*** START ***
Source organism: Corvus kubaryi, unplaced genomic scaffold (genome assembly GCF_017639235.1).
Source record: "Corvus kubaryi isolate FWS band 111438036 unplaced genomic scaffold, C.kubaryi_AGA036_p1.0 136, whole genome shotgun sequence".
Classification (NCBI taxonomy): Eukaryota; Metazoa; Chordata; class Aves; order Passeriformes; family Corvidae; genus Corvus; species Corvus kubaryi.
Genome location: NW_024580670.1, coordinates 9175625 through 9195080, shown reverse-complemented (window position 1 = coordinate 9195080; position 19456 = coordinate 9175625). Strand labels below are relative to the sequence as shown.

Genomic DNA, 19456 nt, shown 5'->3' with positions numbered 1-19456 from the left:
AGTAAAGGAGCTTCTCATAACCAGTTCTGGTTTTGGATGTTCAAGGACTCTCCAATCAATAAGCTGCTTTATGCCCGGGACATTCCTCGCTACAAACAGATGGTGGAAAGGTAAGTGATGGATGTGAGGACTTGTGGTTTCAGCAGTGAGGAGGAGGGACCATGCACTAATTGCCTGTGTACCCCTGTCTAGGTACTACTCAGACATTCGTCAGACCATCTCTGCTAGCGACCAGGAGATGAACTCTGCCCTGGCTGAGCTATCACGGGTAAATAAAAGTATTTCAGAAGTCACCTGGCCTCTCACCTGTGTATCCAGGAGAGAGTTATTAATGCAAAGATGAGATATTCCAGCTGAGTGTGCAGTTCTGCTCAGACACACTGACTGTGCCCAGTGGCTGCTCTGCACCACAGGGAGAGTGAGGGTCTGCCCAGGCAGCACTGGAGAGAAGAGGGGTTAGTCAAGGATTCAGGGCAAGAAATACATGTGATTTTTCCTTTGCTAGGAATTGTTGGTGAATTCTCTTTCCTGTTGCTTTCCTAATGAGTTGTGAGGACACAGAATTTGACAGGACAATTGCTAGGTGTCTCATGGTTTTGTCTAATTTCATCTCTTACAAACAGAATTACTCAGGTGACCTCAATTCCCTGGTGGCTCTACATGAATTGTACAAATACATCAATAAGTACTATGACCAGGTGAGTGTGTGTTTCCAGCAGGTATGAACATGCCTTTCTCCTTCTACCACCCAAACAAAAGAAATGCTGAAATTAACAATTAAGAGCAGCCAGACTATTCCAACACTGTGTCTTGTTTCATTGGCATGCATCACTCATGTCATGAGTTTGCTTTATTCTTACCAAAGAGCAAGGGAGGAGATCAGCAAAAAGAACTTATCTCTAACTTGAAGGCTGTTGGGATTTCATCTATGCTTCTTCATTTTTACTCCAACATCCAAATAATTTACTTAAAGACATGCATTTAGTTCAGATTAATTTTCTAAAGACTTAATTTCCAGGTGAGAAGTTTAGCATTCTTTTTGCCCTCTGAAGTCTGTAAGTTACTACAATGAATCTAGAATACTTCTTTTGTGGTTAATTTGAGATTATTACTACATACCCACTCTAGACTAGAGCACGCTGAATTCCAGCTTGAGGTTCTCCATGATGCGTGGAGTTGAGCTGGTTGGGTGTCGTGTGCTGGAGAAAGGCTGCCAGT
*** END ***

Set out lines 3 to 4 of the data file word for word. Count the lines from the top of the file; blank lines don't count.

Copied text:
Classification (NCBI taxonomy): Eukaryota; Metazoa; Chordata; class Aves; order Passeriformes; family Corvidae; genus Corvus; species Corvus kubaryi.
Genome location: NW_024580670.1, coordinates 9175625 through 9195080, shown reverse-complemented (window position 1 = coordinate 9195080; position 19456 = coordinate 9175625). Strand labels below are relative to the sequence as shown.